Down the Hall on Your Left

This site is a blog about what has been coasting through my consciousness lately. The things I post will be reflections that I see of the world around me. You may not agree with me or like what I say. In either case – you’ll get over it and I can live with it if it makes you unhappy. Please feel free to leave comments if you wish . All postings are: copyright 2014 – 2019

Archive for the category “Boxing”

Fiction Saturday – Boxer – Conclusion 

 

Fiction Saturday — “Boxer” — Conclusion

Boxer

by John Kraft

 

“What about…” He looked at Gloria who had walked into the room and was standing by the kitchen door with her arms crossed. “Our two – visitors?”

“They’re, uh, in the trunk.” Walker leaned forward ignoring the pain.

“What trunk? My trunk? The Cadillac? You put those dead bodies in the trunk of my Cadillac?” Gloria stood up straight.

“Dead bodies? What dead bodies? She asked. Her words stuck in her throat. “Terry, what dead bodies? You didn’t say anything about dead bodies. Oh, Jesus. Oh, Jesus.” She hugged herself and started to rock back and forth. She was already on the verge of crumbling. “Oh, Terry.”

Walker lost it. “Shut up, you stupid Gin Blossom! Terry, shut her up. I need to think.”

“Gloria, please. He needs to think. I’ve messed things up. I’m sorry.”

Gloria looked at Terry. “You’ve messed things up? What about this jackass sitting on our couch? He’s the one who’s messed things up, not you.”

Walker picked up one of the small pillows from the sofa and threw it at her.  “Hey, Blondie, shut up. Get out of here. Go do something useful. Go slit your wrists.”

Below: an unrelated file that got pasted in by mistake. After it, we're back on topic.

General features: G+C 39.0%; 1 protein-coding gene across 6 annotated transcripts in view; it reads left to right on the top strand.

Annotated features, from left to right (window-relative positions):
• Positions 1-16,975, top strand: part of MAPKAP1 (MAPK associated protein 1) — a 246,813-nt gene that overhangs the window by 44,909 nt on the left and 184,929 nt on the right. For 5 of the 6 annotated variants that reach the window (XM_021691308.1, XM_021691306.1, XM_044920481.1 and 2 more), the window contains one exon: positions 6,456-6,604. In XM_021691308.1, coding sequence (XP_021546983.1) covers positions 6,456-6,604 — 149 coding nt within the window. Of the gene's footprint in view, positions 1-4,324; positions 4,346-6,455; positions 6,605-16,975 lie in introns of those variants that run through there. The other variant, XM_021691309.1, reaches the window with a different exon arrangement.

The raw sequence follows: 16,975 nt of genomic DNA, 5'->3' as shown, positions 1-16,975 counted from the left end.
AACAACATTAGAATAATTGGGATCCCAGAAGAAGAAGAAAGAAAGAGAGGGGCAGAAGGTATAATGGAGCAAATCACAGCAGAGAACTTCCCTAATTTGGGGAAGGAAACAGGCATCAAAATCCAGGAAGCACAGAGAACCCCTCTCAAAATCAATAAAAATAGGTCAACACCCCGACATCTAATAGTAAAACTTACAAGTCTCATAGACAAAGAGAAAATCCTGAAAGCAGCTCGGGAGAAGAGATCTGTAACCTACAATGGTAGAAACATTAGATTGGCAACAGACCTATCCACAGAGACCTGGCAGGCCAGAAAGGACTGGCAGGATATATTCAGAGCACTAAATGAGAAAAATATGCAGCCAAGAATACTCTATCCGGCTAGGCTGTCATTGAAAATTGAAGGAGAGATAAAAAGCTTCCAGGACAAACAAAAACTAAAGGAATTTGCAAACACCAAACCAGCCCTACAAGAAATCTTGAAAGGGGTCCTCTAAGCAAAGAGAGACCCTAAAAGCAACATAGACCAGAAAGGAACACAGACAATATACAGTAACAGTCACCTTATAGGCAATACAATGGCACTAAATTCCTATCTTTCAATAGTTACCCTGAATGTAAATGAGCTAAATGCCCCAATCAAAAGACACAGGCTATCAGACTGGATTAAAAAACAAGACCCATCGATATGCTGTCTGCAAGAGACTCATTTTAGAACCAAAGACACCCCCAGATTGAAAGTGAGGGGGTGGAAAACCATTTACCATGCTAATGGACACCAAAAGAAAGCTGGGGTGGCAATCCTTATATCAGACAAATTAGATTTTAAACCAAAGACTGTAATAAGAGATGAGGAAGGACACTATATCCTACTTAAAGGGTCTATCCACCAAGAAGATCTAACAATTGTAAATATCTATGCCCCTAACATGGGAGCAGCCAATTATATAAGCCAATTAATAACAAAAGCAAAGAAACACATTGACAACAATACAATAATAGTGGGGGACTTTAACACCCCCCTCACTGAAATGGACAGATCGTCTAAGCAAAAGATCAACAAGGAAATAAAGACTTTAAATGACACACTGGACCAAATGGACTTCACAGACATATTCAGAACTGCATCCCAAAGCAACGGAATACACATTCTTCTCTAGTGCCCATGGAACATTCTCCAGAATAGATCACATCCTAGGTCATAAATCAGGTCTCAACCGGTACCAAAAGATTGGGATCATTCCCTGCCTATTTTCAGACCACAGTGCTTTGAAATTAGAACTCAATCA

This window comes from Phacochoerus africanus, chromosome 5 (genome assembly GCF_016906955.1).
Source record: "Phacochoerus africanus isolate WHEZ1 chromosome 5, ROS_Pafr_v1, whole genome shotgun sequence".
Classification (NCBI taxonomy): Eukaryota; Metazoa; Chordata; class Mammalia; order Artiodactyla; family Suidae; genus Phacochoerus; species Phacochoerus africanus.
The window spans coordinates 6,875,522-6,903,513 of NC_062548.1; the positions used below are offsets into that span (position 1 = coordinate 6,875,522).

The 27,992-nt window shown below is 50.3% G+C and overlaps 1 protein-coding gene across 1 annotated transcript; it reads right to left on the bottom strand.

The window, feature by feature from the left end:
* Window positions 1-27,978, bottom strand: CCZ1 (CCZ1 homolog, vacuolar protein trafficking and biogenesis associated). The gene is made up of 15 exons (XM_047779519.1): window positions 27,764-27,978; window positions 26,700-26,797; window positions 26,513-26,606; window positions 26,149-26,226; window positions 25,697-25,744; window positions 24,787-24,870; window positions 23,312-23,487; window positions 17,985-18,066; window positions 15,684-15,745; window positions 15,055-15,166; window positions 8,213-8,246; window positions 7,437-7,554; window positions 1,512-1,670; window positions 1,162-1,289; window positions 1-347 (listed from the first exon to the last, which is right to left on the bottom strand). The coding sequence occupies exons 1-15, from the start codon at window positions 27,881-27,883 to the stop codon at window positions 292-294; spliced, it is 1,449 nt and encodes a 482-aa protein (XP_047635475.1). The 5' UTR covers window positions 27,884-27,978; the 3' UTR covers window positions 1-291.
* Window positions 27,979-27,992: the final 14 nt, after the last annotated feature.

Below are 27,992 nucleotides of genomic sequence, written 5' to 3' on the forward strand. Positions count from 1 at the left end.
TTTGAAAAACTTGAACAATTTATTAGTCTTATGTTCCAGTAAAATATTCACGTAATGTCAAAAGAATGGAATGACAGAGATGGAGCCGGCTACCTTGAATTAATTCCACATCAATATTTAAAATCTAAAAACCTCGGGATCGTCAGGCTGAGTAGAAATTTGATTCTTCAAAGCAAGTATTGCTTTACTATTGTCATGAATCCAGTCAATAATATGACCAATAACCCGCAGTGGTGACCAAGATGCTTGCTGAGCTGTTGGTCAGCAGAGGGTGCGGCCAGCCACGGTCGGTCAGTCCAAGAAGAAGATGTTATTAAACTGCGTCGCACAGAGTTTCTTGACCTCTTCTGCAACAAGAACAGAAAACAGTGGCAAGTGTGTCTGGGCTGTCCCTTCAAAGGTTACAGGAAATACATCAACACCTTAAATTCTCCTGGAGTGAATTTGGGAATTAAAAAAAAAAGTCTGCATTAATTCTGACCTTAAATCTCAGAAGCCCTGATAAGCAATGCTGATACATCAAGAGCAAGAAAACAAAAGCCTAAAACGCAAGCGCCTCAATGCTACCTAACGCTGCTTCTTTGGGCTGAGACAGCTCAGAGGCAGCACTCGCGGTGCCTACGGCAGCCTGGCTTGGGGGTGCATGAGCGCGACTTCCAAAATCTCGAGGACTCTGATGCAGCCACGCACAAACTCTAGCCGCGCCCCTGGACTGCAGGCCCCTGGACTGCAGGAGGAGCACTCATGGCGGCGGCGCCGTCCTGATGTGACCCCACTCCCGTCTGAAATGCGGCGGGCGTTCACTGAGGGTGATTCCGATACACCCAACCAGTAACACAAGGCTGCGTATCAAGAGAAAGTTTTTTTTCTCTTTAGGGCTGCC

“Do something useful? I’ll do something useful right now.” In two steps she was in front of the sofa and she delivered a sharp left jab onto Walkers bandaged shoulder. He let out a short scream before he passed out. “Now that’s something useful, you, Mr.’My Cadillac.’”

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Fiction Saturday — “Boxer” — Part Five

 Fiction Saturday — “Boxer” — Part Five

 

Boxer

by John Kraft

 

 

“I’ll let you in, but I don’t have to like it.”  –Gloria Dumbaugh

 

“No. No. No. Are you crazy, Terry?  What are you thinking? This man has been shot? He’s not a lost puppy You can’t just bring him home.”

Gloria was pissed.

“I don’t know what else I can do, Hon. He’s my Boss. Look, he’s out cold. I got something I gotta do. Just a few minutes. He won’t be any trouble, I promise. Just keep him on the bed.”

“Our bed you mean.”

OK, on the couch then. I gotta go. It’s important.”

“Terry, he’s been shot. What if he dies on me? What then?”

Terry ran his bandaged fingers through his hair. He wanted to run away. “He won’t die. Doc patched him up. See all that tape? He’ll be good as new in no time.” He set the shirtless, unconscious man on her couch. “Hon, I really gotta go. I’ll bring you back some ice cream.”

“Terry, No, you can’t…” She stopped. She knew it was useless. “Butter Pecan.”

Terry took the Cadillac. He wished it was his. Maybe someday. He parked in the alley behind Walker’s office, right back where it had been before all this mess started.

Inside Walker’s office nothing had changed. The dead guy hit with the shotgun was still dead and was going to stay that way. The Fat Guy by the door was…where was he? Terry started to sweat again and talk to himself.

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Fiction Saturday — “Boxer” — Part Four

 

Fiction Saturday — “Boxer” — Part Four

 

Boxer

by John Kraft

 

 

“Mr. Walker? You’re bleeding.”

“Yeah, I know, Einstein. My arm. I need to see Doc. Can you drive?”